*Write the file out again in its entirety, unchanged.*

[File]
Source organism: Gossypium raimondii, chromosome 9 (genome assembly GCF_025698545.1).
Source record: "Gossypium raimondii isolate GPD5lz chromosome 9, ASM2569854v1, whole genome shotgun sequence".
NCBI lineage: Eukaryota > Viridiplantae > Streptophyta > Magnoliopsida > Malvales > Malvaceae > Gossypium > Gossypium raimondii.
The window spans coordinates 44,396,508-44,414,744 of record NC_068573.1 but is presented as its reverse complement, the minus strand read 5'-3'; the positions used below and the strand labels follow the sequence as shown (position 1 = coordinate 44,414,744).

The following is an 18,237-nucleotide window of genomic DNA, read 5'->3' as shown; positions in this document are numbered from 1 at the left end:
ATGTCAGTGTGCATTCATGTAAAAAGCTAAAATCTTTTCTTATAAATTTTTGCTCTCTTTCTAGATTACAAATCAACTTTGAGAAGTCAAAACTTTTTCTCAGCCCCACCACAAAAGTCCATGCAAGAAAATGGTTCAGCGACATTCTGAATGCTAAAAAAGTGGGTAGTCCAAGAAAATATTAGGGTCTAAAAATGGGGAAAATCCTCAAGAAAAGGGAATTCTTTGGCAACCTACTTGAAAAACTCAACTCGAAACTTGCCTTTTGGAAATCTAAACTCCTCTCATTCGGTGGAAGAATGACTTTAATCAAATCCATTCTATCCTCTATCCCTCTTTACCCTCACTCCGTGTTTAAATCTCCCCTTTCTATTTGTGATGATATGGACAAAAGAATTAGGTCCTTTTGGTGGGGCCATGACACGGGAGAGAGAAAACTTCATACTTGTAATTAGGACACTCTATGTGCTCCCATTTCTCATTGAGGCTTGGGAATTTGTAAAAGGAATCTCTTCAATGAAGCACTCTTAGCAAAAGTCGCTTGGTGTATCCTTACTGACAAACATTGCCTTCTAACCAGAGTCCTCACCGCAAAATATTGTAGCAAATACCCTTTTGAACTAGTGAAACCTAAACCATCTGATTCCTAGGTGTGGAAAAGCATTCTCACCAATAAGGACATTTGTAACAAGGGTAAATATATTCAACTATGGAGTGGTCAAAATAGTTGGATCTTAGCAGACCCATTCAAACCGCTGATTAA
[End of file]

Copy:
Source organism: Gossypium raimondii, chromosome 9 (genome assembly GCF_025698545.1).
Source record: "Gossypium raimondii isolate GPD5lz chromosome 9, ASM2569854v1, whole genome shotgun sequence".
NCBI lineage: Eukaryota > Viridiplantae > Streptophyta > Magnoliopsida > Malvales > Malvaceae > Gossypium > Gossypium raimondii.
The window spans coordinates 44,396,508-44,414,744 of record NC_068573.1 but is presented as its reverse complement, the minus strand read 5'-3'; the positions used below and the strand labels follow the sequence as shown (position 1 = coordinate 44,414,744).

The following is an 18,237-nucleotide window of genomic DNA, read 5'->3' as shown; positions in this document are numbered from 1 at the left end:
ATGTCAGTGTGCATTCATGTAAAAAGCTAAAATCTTTTCTTATAAATTTTTGCTCTCTTTCTAGATTACAAATCAACTTTGAGAAGTCAAAACTTTTTCTCAGCCCCACCACAAAAGTCCATGCAAGAAAATGGTTCAGCGACATTCTGAATGCTAAAAAAGTGGGTAGTCCAAGAAAATATTAGGGTCTAAAAATGGGGAAAATCCTCAAGAAAAGGGAATTCTTTGGCAACCTACTTGAAAAACTCAACTCGAAACTTGCCTTTTGGAAATCTAAACTCCTCTCATTCGGTGGAAGAATGACTTTAATCAAATCCATTCTATCCTCTATCCCTCTTTACCCTCACTCCGTGTTTAAATCTCCCCTTTCTATTTGTGATGATATGGACAAAAGAATTAGGTCCTTTTGGTGGGGCCATGACACGGGAGAGAGAAAACTTCATACTTGTAATTAGGACACTCTATGTGCTCCCATTTCTCATTGAGGCTTGGGAATTTGTAAAAGGAATCTCTTCAATGAAGCACTCTTAGCAAAAGTCGCTTGGTGTATCCTTACTGACAAACATTGCCTTCTAACCAGAGTCCTCACCGCAAAATATTGTAGCAAATACCCTTTTGAACTAGTGAAACCTAAACCATCTGATTCCTAGGTGTGGAAAAGCATTCTCACCAATAAGGACATTTGTAACAAGGGTAAATATATTCAACTATGGAGTGGTCAAAATAGTTGGATCTTAGCAGACCCATTCAAACCGCTGATTAA